Hot Off the Press - News
Industry’s Growth Leads to Leftover Embryos, and Painful Choices
For patients with low fertility, embryo donations and IVF centers provide the hope of still having a family one day despite less-than-ideal circumstances. As recently reported in the New York Times article, Unused Embryos Pose Difficult Issue: What to Do With Them, these services continue to rapidly grow in popularity. In fact, IVF procedures now account for more than 1.5% of all births in the United States. Once an embryo is created, it may take one or several procedures to achieve pregnancy. But what happens with the unused embryos once the ultimate goal is achieved?
This has been an issue facing IVF center patients for years and what is most prominently discussed in the New York Times Article. Many patients opt to continue freezing their embryos for future pregnancies, or they donate them to other families that desire to have children but are facing fertility issues of their own. Others choose to dispose of the embryos, or let the IVF or freezing center make the decision for them. There are a multitude of options for unused embryos, but in many cases, all patients need is time to decide what is best for them.
For patients facing this decision, ReproTech is ready to help determine the best embryo storage plan, whether it’s for one year or decades. IVF centers are generally much costlier than long-term storage facilities and are not equipped to handle long-term storage because of their focus on other services. At ReproTech, storage is all we do, and we’ve been the industry leader in long-term reproductive tissue storage for 25 years. We offer safe, cost effective long-term storage so patients can take the time to make the right decision for them.
To read the New York Times article,
Sperm banking rates increase with counseling for cancer patients
May 28, 2015 - Article courtesy of
New Orleans - Fertility counseling for men with cancer, prior to initiating treatment, can increase the rate of sperm preservation, according to a new survey presented during the 110th Annual Scientific Meeting of the
Chemotherapy can cause infertility in men, affect his quality and number of sperm produced and can be temporary or permanent. If it is temporary, men will become fertile again once they have finished treatment, but may vary by person. However; despite the understanding that chemotherapy can lead to permanent infertility, many clinicians fail to incorporate fertility preservation for cancer patients prior to treatment. With this in mind, researchers at Brown University, Providence, RI, compared the likelihood of newly-diagnosed cancer patients preserving their sperm after receiving a formalized fertility counseling session versus those who did not.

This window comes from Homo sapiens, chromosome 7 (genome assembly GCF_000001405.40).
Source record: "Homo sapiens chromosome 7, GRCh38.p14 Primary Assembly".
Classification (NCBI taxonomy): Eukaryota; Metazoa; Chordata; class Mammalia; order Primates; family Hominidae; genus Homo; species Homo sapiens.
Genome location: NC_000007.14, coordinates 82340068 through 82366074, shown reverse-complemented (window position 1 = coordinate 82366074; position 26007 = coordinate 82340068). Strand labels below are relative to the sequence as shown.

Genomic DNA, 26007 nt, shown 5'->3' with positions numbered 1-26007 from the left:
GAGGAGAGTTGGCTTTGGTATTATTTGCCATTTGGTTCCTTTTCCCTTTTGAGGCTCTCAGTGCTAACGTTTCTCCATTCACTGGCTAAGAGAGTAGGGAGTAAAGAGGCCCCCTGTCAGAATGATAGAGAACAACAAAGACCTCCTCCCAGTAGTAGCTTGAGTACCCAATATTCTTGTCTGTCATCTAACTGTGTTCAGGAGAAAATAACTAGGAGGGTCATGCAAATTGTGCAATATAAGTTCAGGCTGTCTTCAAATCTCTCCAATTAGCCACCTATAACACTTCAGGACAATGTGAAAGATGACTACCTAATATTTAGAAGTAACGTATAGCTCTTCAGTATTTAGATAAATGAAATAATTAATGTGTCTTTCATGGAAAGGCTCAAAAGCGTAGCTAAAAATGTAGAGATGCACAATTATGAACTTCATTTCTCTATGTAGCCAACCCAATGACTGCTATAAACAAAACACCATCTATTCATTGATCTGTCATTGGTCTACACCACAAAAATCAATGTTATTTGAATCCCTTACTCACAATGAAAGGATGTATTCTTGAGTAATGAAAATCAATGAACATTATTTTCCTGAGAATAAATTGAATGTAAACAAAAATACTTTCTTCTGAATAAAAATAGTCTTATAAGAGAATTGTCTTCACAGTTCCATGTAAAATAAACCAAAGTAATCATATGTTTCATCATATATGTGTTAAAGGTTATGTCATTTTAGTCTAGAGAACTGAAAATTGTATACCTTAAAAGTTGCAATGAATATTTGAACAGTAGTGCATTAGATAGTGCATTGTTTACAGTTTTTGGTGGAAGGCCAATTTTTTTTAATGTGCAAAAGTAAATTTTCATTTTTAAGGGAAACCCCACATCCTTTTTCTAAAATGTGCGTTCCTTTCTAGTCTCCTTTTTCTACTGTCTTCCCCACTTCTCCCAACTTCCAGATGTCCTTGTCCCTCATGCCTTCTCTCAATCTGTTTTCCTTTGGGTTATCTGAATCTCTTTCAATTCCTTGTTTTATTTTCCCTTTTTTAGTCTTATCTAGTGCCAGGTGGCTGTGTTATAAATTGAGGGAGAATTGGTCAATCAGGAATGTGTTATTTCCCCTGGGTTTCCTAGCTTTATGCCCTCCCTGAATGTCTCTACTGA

Evaluating a single institution, researchers conducted a retrospective chart review of 411 men, with an average age of 42.3, with newly-diagnosed cancer, from 1998 – 2003, prior to the start of their chemotherapy treatment. The study found a significant increase in sperm banking rates among patients who received fertility counseling as part of a standardized nursing education program, compared to those who did not. Furthermore, after the initiation of counseling, the odds of sperm banking increased 2.9 times for those who received counseling. Also important to note, the odds of sperm banking among these patients were increased 3.8 times for those who did not have children.
Further research showed: "These findings shed light on one of the many important roles counseling plays for newly-diagnosed cancer patients," explained Dr. Kohler. "Often fertility preservation is the last thing on a patient's mind when diagnosed with cancer, so it's particularly important to implement counseling and education services prior to the initiation of treatment."
Publication Number: PD52-11
Sperm recognized as property in B.C. case; donors win $6.2M settlement
May 20, 2015 - Article courtesy of
Vancouver - The University of B.C. has agreed to compensate hundreds of cancer victims whose sperm was inadvertently destroyed, in a settlement that recognizes for the first time sperm as property. The $6.2-million settlement was reached by both sides in April after years of wrangling in B.C. courts. Sandy Kovacs, lawyer for the donors, hailed the settlement. It provides fair compensation for men who have suffered the loss of ability to have children of their own," said Kovacs on Tuesday.
University of Minnesota to close fertility clinic
May 5, 2015 - A pioneering fertility clinic at the University of Minnesota has recently announced its decision to close it’s practice on June 30, 2015. The clinic, the first in Minnesota to provide in vitro fertilization, reached this decision after learning that three of their physicians would be leaving to join the growing number of private IVF practices in the state.Read more...
Fertility Preservation Network Welcomes Mid-Iowa Fertility
March 13, 2015 - ReproTech, Ltd., the leading cryobank specializing in long-term storage of human reproductive tissue (sperm, eggs, embryos and ovarian and testicular tissue), has reached an agreement with Mid-Iowa Fertility.Read more...
ReproTech Announces Partnership with Fertility Within Reach to Offer Financial Assistance
March 2, 2015 - Program extends access to Fertility Preservation services by offering financial assistance.Read more...